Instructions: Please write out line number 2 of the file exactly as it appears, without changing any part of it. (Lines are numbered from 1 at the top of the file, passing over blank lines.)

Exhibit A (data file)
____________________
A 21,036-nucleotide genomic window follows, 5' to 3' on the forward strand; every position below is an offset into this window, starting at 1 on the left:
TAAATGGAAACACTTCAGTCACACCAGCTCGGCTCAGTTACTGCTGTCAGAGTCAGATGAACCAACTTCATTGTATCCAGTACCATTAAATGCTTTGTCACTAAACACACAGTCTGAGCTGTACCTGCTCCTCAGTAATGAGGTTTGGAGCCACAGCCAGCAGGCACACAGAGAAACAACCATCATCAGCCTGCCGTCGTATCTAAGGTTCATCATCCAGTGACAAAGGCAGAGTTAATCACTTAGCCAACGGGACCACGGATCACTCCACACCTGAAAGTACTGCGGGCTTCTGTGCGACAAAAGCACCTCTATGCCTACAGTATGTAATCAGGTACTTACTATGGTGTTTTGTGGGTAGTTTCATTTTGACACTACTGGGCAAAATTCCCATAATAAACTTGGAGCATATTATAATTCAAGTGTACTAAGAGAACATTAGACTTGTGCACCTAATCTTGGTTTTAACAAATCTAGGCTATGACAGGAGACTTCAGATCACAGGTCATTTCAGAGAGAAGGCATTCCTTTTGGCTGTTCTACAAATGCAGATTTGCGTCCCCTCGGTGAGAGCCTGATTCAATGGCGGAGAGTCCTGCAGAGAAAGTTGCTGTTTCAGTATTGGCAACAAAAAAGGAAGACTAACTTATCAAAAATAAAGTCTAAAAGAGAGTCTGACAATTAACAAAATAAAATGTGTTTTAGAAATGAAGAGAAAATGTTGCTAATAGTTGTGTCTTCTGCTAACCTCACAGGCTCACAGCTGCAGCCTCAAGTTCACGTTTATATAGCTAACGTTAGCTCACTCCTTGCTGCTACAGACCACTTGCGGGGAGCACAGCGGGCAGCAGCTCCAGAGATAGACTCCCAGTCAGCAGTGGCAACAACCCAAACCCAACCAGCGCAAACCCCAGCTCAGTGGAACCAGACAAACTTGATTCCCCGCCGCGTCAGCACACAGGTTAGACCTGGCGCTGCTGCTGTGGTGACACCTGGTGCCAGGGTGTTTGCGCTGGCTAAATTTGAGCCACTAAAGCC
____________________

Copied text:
TAAATGGAAACACTTCAGTCACACCAGCTCGGCTCAGTTACTGCTGTCAGAGTCAGATGAACCAACTTCATTGTATCCAGTACCATTAAATGCTTTGTCACTAAACACACAGTCTGAGCTGTACCTGCTCCTCAGTAATGAGGTTTGGAGCCACAGCCAGCAGGCACACAGAGAAACAACCATCATCAGCCTGCCGTCGTATCTAAGGTTCATCATCCAGTGACAAAGGCAGAGTTAATCACTTAGCCAACGGGACCACGGATCACTCCACACCTGAAAGTACTGCGGGCTTCTGTGCGACAAAAGCACCTCTATGCCTACAGTATGTAATCAGGTACTTACTATGGTGTTTTGTGGGTAGTTTCATTTTGACACTACTGGGCAAAATTCCCATAATAAACTTGGAGCATATTATAATTCAAGTGTACTAAGAGAACATTAGACTTGTGCACCTAATCTTGGTTTTAACAAATCTAGGCTATGACAGGAGACTTCAGATCACAGGTCATTTCAGAGAGAAGGCATTCCTTTTGGCTGTTCTACAAATGCAGATTTGCGTCCCCTCGGTGAGAGCCTGATTCAATGGCGGAGAGTCCTGCAGAGAAAGTTGCTGTTTCAGTATTGGCAACAAAAAAGGAAGACTAACTTATCAAAAATAAAGTCTAAAAGAGAGTCTGACAATTAACAAAATAAAATGTGTTTTAGAAATGAAGAGAAAATGTTGCTAATAGTTGTGTCTTCTGCTAACCTCACAGGCTCACAGCTGCAGCCTCAAGTTCACGTTTATATAGCTAACGTTAGCTCACTCCTTGCTGCTACAGACCACTTGCGGGGAGCACAGCGGGCAGCAGCTCCAGAGATAGACTCCCAGTCAGCAGTGGCAACAACCCAAACCCAACCAGCGCAAACCCCAGCTCAGTGGAACCAGACAAACTTGATTCCCCGCCGCGTCAGCACACAGGTTAGACCTGGCGCTGCTGCTGTGGTGACACCTGGTGCCAGGGTGTTTGCGCTGGCTAAATTTGAGCCACTAAAGCC